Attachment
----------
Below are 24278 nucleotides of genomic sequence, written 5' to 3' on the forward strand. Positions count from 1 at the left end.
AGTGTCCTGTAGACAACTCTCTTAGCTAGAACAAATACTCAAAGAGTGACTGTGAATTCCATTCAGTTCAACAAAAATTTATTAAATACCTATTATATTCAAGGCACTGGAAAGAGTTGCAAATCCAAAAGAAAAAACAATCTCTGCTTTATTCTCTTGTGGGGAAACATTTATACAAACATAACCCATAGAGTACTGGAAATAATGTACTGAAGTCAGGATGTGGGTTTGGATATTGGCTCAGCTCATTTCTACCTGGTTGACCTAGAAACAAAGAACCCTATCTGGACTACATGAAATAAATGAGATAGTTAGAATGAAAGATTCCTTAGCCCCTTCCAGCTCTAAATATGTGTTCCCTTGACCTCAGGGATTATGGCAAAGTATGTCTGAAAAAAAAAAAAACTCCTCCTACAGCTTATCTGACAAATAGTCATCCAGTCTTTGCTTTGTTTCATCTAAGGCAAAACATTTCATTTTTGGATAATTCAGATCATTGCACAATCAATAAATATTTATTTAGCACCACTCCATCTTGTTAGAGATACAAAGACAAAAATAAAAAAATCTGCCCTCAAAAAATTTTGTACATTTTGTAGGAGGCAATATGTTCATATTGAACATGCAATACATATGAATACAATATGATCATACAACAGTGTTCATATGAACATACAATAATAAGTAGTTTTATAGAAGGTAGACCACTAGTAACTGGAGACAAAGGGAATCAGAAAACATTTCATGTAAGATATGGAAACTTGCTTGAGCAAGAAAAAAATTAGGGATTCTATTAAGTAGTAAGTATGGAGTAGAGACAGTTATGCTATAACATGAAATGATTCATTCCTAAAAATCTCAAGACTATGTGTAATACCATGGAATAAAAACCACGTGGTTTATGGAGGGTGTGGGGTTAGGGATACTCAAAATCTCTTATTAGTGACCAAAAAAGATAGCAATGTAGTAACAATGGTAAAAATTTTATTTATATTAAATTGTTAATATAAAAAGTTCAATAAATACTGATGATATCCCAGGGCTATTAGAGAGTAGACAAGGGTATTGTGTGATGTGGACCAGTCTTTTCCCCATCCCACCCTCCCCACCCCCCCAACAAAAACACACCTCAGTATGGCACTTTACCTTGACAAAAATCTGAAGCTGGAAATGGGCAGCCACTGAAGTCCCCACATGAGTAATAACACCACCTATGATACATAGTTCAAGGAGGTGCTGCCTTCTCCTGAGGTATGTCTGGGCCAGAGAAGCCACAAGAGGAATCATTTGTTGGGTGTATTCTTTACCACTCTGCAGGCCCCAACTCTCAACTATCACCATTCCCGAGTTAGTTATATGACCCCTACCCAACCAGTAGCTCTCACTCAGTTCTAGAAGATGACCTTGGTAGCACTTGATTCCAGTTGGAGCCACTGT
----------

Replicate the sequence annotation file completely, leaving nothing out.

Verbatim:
Below are 24278 nucleotides of genomic sequence, written 5' to 3' on the forward strand. Positions count from 1 at the left end.
AGTGTCCTGTAGACAACTCTCTTAGCTAGAACAAATACTCAAAGAGTGACTGTGAATTCCATTCAGTTCAACAAAAATTTATTAAATACCTATTATATTCAAGGCACTGGAAAGAGTTGCAAATCCAAAAGAAAAAACAATCTCTGCTTTATTCTCTTGTGGGGAAACATTTATACAAACATAACCCATAGAGTACTGGAAATAATGTACTGAAGTCAGGATGTGGGTTTGGATATTGGCTCAGCTCATTTCTACCTGGTTGACCTAGAAACAAAGAACCCTATCTGGACTACATGAAATAAATGAGATAGTTAGAATGAAAGATTCCTTAGCCCCTTCCAGCTCTAAATATGTGTTCCCTTGACCTCAGGGATTATGGCAAAGTATGTCTGAAAAAAAAAAAAACTCCTCCTACAGCTTATCTGACAAATAGTCATCCAGTCTTTGCTTTGTTTCATCTAAGGCAAAACATTTCATTTTTGGATAATTCAGATCATTGCACAATCAATAAATATTTATTTAGCACCACTCCATCTTGTTAGAGATACAAAGACAAAAATAAAAAAATCTGCCCTCAAAAAATTTTGTACATTTTGTAGGAGGCAATATGTTCATATTGAACATGCAATACATATGAATACAATATGATCATACAACAGTGTTCATATGAACATACAATAATAAGTAGTTTTATAGAAGGTAGACCACTAGTAACTGGAGACAAAGGGAATCAGAAAACATTTCATGTAAGATATGGAAACTTGCTTGAGCAAGAAAAAAATTAGGGATTCTATTAAGTAGTAAGTATGGAGTAGAGACAGTTATGCTATAACATGAAATGATTCATTCCTAAAAATCTCAAGACTATGTGTAATACCATGGAATAAAAACCACGTGGTTTATGGAGGGTGTGGGGTTAGGGATACTCAAAATCTCTTATTAGTGACCAAAAAAGATAGCAATGTAGTAACAATGGTAAAAATTTTATTTATATTAAATTGTTAATATAAAAAGTTCAATAAATACTGATGATATCCCAGGGCTATTAGAGAGTAGACAAGGGTATTGTGTGATGTGGACCAGTCTTTTCCCCATCCCACCCTCCCCACCCCCCCAACAAAAACACACCTCAGTATGGCACTTTACCTTGACAAAAATCTGAAGCTGGAAATGGGCAGCCACTGAAGTCCCCACATGAGTAATAACACCACCTATGATACATAGTTCAAGGAGGTGCTGCCTTCTCCTGAGGTATGTCTGGGCCAGAGAAGCCACAAGAGGAATCATTTGTTGGGTGTATTCTTTACCACTCTGCAGGCCCCAACTCTCAACTATCACCATTCCCGAGTTAGTTATATGACCCCTACCCAACCAGTAGCTCTCACTCAGTTCTAGAAGATGACCTTGGTAGCACTTGATTCCAGTTGGAGCCACTGT